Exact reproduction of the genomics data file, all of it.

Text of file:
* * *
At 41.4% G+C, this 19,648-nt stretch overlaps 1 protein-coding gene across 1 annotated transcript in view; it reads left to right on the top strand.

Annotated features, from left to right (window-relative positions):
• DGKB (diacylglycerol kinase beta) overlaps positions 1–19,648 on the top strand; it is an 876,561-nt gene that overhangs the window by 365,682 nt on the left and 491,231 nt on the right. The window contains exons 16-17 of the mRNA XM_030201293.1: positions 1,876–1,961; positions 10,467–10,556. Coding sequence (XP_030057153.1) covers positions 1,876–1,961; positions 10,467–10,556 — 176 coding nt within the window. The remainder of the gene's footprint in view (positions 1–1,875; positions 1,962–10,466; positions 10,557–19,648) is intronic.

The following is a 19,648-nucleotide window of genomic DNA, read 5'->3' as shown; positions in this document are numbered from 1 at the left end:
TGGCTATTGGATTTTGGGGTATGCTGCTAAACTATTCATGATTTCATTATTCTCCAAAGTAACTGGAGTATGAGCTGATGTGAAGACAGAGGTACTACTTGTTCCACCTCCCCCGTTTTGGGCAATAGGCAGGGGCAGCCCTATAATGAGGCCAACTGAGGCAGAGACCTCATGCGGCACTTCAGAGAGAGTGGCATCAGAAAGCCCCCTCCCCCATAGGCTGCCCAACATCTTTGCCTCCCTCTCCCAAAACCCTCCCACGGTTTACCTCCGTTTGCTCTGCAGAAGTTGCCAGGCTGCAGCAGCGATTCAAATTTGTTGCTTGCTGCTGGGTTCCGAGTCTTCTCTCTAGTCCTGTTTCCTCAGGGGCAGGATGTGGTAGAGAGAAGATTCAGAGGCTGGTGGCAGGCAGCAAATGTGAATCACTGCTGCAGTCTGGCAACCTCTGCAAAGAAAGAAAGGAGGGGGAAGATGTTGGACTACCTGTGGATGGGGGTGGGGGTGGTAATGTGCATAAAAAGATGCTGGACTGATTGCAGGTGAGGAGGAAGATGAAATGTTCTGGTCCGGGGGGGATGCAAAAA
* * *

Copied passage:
At 41.4% G+C, this 19,648-nt stretch overlaps 1 protein-coding gene across 1 annotated transcript in view; it reads left to right on the top strand.

Annotated features, from left to right (window-relative positions):
• DGKB (diacylglycerol kinase beta) overlaps positions 1–19,648 on the top strand; it is an 876,561-nt gene that overhangs the window by 365,682 nt on the left and 491,231 nt on the right. The window contains exons 16-17 of the mRNA XM_030201293.1: positions 1,876–1,961; positions 10,467–10,556. Coding sequence (XP_030057153.1) covers positions 1,876–1,961; positions 10,467–10,556 — 176 coding nt within the window. The remainder of the gene's footprint in view (positions 1–1,875; positions 1,962–10,466; positions 10,557–19,648) is intronic.

The following is a 19,648-nucleotide window of genomic DNA, read 5'->3' as shown; positions in this document are numbered from 1 at the left end:
TGGCTATTGGATTTTGGGGTATGCTGCTAAACTATTCATGATTTCATTATTCTCCAAAGTAACTGGAGTATGAGCTGATGTGAAGACAGAGGTACTACTTGTTCCACCTCCCCCGTTTTGGGCAATAGGCAGGGGCAGCCCTATAATGAGGCCAACTGAGGCAGAGACCTCATGCGGCACTTCAGAGAGAGTGGCATCAGAAAGCCCCCTCCCCCATAGGCTGCCCAACATCTTTGCCTCCCTCTCCCAAAACCCTCCCACGGTTTACCTCCGTTTGCTCTGCAGAAGTTGCCAGGCTGCAGCAGCGATTCAAATTTGTTGCTTGCTGCTGGGTTCCGAGTCTTCTCTCTAGTCCTGTTTCCTCAGGGGCAGGATGTGGTAGAGAGAAGATTCAGAGGCTGGTGGCAGGCAGCAAATGTGAATCACTGCTGCAGTCTGGCAACCTCTGCAAAGAAAGAAAGGAGGGGGAAGATGTTGGACTACCTGTGGATGGGGGTGGGGGTGGTAATGTGCATAAAAAGATGCTGGACTGATTGCAGGTGAGGAGGAAGATGAAATGTTCTGGTCCGGGGGGGATGCAAAAA